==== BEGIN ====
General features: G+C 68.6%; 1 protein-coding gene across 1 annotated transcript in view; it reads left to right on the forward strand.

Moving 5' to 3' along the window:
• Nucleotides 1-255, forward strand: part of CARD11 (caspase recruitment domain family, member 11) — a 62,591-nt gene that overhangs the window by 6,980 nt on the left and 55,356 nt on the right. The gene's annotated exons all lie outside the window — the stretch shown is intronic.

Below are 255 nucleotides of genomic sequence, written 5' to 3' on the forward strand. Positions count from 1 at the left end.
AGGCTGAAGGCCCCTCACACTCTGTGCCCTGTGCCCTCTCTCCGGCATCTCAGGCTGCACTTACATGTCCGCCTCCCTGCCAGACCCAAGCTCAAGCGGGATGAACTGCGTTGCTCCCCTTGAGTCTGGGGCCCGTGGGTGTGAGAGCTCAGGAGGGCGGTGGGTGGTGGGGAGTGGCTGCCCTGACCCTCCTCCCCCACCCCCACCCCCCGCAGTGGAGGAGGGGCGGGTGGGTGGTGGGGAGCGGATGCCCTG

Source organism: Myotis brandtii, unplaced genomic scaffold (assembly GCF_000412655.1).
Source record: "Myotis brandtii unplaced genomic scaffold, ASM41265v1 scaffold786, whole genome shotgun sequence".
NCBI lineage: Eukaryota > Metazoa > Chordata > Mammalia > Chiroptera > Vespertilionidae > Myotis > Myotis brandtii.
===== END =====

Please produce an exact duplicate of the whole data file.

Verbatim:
General features: G+C 68.6%; 1 protein-coding gene across 1 annotated transcript in view; it reads left to right on the forward strand.

Moving 5' to 3' along the window:
• Nucleotides 1-255, forward strand: part of CARD11 (caspase recruitment domain family, member 11) — a 62,591-nt gene that overhangs the window by 6,980 nt on the left and 55,356 nt on the right. The gene's annotated exons all lie outside the window — the stretch shown is intronic.

Below are 255 nucleotides of genomic sequence, written 5' to 3' on the forward strand. Positions count from 1 at the left end.
AGGCTGAAGGCCCCTCACACTCTGTGCCCTGTGCCCTCTCTCCGGCATCTCAGGCTGCACTTACATGTCCGCCTCCCTGCCAGACCCAAGCTCAAGCGGGATGAACTGCGTTGCTCCCCTTGAGTCTGGGGCCCGTGGGTGTGAGAGCTCAGGAGGGCGGTGGGTGGTGGGGAGTGGCTGCCCTGACCCTCCTCCCCCACCCCCACCCCCCGCAGTGGAGGAGGGGCGGGTGGGTGGTGGGGAGCGGATGCCCTG

Source organism: Myotis brandtii, unplaced genomic scaffold (assembly GCF_000412655.1).
Source record: "Myotis brandtii unplaced genomic scaffold, ASM41265v1 scaffold786, whole genome shotgun sequence".
NCBI lineage: Eukaryota > Metazoa > Chordata > Mammalia > Chiroptera > Vespertilionidae > Myotis > Myotis brandtii.